Martha Tilston | Kendall Payne | Karine Polwart | Juliet Turner
Those that have read our review of the Guilfest festival earlier in the summer of 2005, will have noted our frustration with the lack of female artists, or indeed artists of any distinction at all at that festival compared to 2004. By contrast, Greenbelt, the famous Christian festival held each year in Gloucestershire, UK, was a complete revelation.
This was our first visit, despite living locally for five years. The regular appearances of Musical Discoveries favourites Iona (review) had not quite compensated for slight wariness of the worship-orientated aspects of the festival. In fact, the atmosphere was remarkably relaxed, and the multi-ethnic, multi-denominational and multi-cultural aspects of the festival were nicely balanced, with music, comedy, arts and crafts sitting alongside displays representing all the Christian charities. The site itself made for a slightly surreal scene; its many venues superimposed upon Cheltenham racecourses' betting shops and hospitality suites like a slightly inappropriate houseguest.
But it was the music that drew us to the festival, and we discovered a treasure trove of talented artists, male and female, some playing devotional music, some preferring lyrics with more secular or ambiguous subject matter. There were five main music stages. The outdoor main stage, showcased a broad range of styles from Saturday headliners, Scottish brothers the Proclaimers to remarkable folk artist Jim Moray, who plays traditional English songs, but gives them intense, crunching indie-rock arrangements. The second stage, a smaller indoor venue featured, in the main, youth-orientated rock acts, while the 2000-capacity Centaur stage hosted laidback, after hours fare. The Performance café was a relaxed, and often packed-out acoustic venue, featuring sets from many of the main stage artists, and the North Stage featured a variety of daytime performances. With all these venues hosting artists worth a look, it was impossible to see them all. However, what follows is an overview of the best of what we saw.
Those who enjoy singer-songwriters, accompanied in simple fashion by an acoustic guitar or two, were well served by the festival. Martha Tilston (), playing on the main stage, delighted as she had at Guilfest. Her music loses none of its charm in a stripped down format, despite reducing her band to a single mandolin player and her own acoustic guitar. She plays excellent folk with a strong contemporary twist. American singer-songwriter Kendall Payne (), by contrast, has an intense, country-influenced style with contrasted nicely with the more traditional folk of wonderful Scottish songwriter Karine Polwart (), whose two-man band of guitar and bass also contributed some lovely harmonies.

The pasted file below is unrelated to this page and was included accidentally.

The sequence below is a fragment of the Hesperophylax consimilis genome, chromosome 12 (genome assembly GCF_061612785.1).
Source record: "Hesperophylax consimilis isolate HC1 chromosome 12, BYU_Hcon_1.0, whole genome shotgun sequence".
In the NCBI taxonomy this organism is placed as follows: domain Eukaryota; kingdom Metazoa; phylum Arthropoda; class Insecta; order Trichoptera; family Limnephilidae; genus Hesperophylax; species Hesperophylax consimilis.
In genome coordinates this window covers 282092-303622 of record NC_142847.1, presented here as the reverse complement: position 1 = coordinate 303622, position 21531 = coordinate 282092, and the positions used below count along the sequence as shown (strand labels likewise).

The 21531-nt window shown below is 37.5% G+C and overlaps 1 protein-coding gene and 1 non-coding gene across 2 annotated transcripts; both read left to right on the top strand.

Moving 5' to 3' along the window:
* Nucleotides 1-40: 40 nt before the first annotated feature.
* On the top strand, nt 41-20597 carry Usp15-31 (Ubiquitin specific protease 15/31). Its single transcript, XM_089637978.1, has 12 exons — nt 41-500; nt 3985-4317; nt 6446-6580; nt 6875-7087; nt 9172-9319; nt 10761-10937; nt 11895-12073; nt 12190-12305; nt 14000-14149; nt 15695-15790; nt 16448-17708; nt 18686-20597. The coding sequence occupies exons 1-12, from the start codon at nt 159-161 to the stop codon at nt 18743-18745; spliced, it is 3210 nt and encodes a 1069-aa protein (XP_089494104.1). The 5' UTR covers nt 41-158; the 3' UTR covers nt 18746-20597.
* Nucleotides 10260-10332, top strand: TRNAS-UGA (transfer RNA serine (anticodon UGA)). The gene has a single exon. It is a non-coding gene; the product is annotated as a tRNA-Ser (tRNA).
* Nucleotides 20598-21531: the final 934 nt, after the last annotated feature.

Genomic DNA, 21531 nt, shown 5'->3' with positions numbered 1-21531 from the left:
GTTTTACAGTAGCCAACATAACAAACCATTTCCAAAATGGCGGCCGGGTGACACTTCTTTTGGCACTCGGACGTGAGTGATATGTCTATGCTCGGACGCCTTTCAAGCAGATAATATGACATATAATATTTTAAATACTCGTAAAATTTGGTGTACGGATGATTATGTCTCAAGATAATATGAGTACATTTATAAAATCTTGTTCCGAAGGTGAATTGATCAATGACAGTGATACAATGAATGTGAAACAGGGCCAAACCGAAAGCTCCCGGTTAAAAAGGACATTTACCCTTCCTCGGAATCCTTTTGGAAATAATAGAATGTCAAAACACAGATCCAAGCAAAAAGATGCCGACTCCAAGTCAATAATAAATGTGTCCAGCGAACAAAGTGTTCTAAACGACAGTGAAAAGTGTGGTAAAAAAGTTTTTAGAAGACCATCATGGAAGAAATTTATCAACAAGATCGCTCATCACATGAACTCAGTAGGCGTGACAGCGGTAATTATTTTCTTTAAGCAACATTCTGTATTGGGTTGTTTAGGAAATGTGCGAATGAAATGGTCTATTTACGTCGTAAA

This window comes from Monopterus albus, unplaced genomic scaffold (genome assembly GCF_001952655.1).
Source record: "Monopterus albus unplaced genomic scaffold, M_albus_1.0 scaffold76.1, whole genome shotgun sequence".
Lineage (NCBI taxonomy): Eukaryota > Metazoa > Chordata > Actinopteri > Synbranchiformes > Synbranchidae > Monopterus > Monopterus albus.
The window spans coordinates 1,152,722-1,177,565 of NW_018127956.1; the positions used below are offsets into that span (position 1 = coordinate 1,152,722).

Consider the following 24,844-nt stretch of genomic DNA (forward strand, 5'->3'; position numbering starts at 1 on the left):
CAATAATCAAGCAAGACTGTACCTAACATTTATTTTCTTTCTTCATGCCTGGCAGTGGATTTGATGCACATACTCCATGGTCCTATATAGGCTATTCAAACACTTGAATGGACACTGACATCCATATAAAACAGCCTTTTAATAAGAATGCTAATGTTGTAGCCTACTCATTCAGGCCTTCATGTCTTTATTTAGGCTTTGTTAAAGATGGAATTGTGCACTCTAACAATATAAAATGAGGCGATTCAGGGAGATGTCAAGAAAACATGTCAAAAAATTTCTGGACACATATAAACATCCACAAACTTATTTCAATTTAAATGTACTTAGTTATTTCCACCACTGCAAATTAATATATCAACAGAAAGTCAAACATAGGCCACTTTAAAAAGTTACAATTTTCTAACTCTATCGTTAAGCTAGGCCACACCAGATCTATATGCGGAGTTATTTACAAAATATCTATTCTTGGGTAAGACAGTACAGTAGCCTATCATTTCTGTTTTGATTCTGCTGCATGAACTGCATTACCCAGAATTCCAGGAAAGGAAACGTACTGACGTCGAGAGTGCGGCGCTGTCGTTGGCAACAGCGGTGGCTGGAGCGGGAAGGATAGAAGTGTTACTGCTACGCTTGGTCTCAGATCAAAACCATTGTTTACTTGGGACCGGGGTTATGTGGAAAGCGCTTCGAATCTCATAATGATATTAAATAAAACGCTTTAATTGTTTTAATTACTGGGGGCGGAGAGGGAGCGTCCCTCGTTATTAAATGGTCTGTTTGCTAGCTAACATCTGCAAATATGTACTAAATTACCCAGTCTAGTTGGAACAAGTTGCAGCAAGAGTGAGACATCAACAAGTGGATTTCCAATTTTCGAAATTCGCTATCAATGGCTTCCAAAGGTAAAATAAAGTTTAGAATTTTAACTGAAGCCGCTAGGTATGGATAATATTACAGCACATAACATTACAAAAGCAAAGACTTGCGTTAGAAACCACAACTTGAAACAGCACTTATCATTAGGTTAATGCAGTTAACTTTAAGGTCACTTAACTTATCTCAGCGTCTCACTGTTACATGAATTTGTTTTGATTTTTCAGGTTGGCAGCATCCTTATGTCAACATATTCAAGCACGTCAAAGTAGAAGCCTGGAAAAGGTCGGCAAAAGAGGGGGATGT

Perhaps the best pick of the "folkies" was the celebrated Irish singer songwriter Juliet Turner (), whose late-night, Sunday evening set on the Centaur stage drew a large audience, with due reason. She is a stunning songwriter with a powerful voice, an impressively diverse array of material and a talented band providing guitar and piano backing.
Of course, singer-songwriters need not always be "folky," despite playing in an acoustic setting, as both Esther Alexander () and Cathy Burton () showed. Tall and elegant, Esther, playing in the Performance Café with two guitarists, is clearly a singer-songwriter with some talent and has a pure, appealing voice. Expect a review of her album Rhyme and Reason shortly. We missed Cathy Burton's solo acoustic set, but caught her entertaining trio performance with Dan Wheeler and Paul Field, not to mention her superb three-song guest appearance with Deacon Blue front man Ricky Ross, which included a spine tingling rendition of the band's classic "Love’s Great Fears." We will review her magnificent pop-rock album Speed Your Love shortly.
A quick word of praise for the excellent soul and funk of Carleen Anderson () famed for fronting The Brand New Heavies, whose set was more traditional than the equally infectious, crowd pleasing hip-hop and rap of Friday night headliner Estelle (). Bodixa, from Yorkshire, are also work noting, their hypnotic, laidback pop-rock reminded us of Dido, but a touch more interesting (). Emiliana Torrini, on the other had, confirmed what we already knew--that she is a highly individual performer with a huge charm and a quirky sense of humour. No other festival than Greenbelt, we suspect, would have greeted a performance of such intricate stillness with such respect. Read a review of her album Fisherman’s Woman here ().
Possibly the most exciting discovery of the festival were the amazing Note for a Child. Fronted by the cool, elegant Susie Beattie, with some lead vocals by Daniel Goodman, they were expertly backed by a five-piece band, including the talented Kathie Brown on violin and Indian instrument Tambura. Her backing vocals--a powerful soprano--contrasted beautifully with Susie's more ethereal voice. While the band's lyrics are devotional, their music is delightfully hypnotic, without sacrificing the quality of their song-writing. Comparisons with Iona, Clannad, Karnataka and Enya are inevitable, but Note for a Child have their own, world-music influenced sound that deserves them a place outside the world of Christian music. Expect a review of their debut album Impossibly Beautiful here shortly ().
Christian and Non-Christian readers alike considering going to Greenbelt really should take the plunge – this is a wonderful, relaxed festival with more to see, do and hear than is possible for one person in four days. The devotional aspects, while prominent, are hardly forced upon the visitor, so keep an open mind and give it a go in 2006. You won't be disappointed.
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